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Everything you need to know about the Stamp Duty Holiday

The government have recently removed Stamp Duty on dwelling purchases up to £500,000 (not including the additional 3% rate if that applies) until 31st March 2021. We have seen a huge rise in enquiries following the announcement as buyers look to benefit from the savings and either simply move to a new house or purchase the second home or investment property they had been considering.

It is estimated that 90% of individuals buying new homes between now and when the holiday ends will not pay any Stamp Duty on their purchase. Moreover, those who are buying over this value still stand to benefit from a saving of £15,000 – enough to undertake refurbishments or buy some new furnishings.

Below you will find an example of some of the potential savings for average residential purchases, as well as answers to some of the potential questions you may have:

  Amount
(£)
Stamp Duty Was
(£)
Stamp Duty Is
(£)
 Saving
(£)
Average downsizer 320,000 5,750 0 5,750
Average first-time buyer 220,000 0 0 0
Average house price (UK) 231,000 2,120 0 2,120
Average house price (London) 540,000 17,000 2,000 15,000

What about the additional 3% rate?

The 3% top-up for purchases of ‘additional’ dwellings (e.g., second homes and buy-to-lets) and for purchases of dwellings by companies is not affected by this announcement. Therefore, these buyers will only have to pay 3% tax on the first £500,000, still a sizeable saving.

First-time buyer relief

This has now been suspended under these measures, but this Stamp Duty Holiday ultimately makes it redundant regardless.

Does this apply evenly across the UK?

Unfortunately, for those looking for a home in Wales or Scotland they will not benefit from this cut as it only applies to England and Northern Ireland. The Stamp Duty (LBTT in Scotland) holiday in Wales and Scotland is on purchases up to £250,000 and other restrictions apply.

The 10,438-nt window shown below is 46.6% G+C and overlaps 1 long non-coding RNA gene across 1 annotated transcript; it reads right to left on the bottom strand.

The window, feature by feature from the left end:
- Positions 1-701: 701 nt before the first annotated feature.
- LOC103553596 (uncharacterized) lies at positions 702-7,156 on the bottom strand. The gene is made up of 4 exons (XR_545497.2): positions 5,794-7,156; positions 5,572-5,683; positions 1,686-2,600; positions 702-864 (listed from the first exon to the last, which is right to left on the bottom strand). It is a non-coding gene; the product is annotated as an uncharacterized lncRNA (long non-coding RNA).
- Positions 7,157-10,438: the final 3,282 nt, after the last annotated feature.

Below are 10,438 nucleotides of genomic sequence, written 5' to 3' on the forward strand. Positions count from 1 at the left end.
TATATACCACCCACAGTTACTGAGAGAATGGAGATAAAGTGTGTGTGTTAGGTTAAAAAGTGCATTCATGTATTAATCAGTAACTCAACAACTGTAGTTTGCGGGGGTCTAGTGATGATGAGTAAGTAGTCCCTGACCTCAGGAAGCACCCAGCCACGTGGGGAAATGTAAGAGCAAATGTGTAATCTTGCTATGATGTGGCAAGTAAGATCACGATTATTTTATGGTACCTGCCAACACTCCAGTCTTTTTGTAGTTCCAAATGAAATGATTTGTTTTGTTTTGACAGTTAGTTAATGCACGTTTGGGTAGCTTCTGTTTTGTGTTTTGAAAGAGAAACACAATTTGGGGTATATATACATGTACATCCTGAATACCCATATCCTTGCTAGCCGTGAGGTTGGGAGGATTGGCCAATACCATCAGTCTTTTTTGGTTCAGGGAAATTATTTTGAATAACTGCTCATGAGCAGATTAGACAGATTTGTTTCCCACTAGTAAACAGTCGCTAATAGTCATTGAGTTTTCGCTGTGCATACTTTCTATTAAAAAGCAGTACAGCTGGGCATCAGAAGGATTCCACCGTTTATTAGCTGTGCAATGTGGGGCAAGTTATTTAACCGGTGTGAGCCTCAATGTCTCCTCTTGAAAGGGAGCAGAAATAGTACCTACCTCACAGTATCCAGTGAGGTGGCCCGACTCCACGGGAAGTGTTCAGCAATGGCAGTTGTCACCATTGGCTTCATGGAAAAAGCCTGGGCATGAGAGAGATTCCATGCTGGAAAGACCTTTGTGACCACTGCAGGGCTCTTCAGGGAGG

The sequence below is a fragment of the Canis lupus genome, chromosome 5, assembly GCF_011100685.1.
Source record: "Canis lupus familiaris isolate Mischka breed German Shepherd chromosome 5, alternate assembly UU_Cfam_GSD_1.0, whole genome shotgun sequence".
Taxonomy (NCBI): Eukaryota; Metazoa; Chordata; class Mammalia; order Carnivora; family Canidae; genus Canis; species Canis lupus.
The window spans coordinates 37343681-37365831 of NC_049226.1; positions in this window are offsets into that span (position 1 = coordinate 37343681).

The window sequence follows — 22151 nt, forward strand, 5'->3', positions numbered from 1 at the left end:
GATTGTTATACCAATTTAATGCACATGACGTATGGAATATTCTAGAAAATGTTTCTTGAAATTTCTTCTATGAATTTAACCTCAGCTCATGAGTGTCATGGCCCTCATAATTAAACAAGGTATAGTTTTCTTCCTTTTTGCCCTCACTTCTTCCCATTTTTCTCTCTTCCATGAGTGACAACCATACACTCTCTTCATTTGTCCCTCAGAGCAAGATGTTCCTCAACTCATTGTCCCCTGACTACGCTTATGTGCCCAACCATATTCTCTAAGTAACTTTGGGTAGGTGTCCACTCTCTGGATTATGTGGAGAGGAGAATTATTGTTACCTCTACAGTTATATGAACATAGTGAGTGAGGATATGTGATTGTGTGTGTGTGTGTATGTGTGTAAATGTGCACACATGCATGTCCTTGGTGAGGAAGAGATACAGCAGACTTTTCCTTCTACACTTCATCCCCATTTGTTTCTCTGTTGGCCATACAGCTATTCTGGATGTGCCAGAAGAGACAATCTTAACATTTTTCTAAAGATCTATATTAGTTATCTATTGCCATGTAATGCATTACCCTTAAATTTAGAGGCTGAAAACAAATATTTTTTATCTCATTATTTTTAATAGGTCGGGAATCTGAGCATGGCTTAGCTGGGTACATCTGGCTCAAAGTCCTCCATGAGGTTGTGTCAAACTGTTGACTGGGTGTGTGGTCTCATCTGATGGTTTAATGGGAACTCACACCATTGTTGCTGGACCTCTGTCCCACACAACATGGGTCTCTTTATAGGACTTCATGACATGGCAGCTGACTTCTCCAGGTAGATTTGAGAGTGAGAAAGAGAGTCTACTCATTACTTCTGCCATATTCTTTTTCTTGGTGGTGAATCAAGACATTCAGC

Do I have to pay SDLT moving buy-to-let properties into a Limited company?

No, the holiday still applies, although you will have to pay the additional 3% and any Capital Gains Tax. However, despite this, it presents a significant saving both in the short term and, in the long-term landlord’s benefit from further savings having their portfolio under a Limited company structure.

How is Multiple Dwellings Relief affected?

Multiple Dwellings Relief allows the SDLT on the purchase of two or more dwellings to be computed by reference to the average value of the properties purchased, multiplied by the number of dwellings, instead of referring to total purchase price of all the dwellings. This already presented significant savings, but with the Stamp Duty Holiday purchasers of this type of property stand to save at least twice!

The long-term view:

Evidence from previous Stamp Duty holidays shows that it is unlikely to increase total sales volumes, but rather brings forward the completion date, and the end of past holidays has always created a fall in the number of sales. The 8-month length of this holiday is indicative of just how much the housing market required a boost in the wake of Coronavirus, although it may need to be extended unless we see a “V” shaped economic recovery. Ultimately the government are likely to reform Stamp Duty in the long term and with the economic uncertainty created Coronavirus, there is talk of some big changes to how property is taxed, including removing SDLT altogether and putting a Capital Gains Tax on all purchases or even introducing a Land Tax on properties… something before now we could never have imagined being introduced by a Conservative government, but these are strange times!

 

Please be aware that the information contained in this article should be considered as a guide only and should not be considered financial and/or tax advice - for advice in this regard please consult a regulated advisor.

Everything you need to know about the Stamp Duty Holiday

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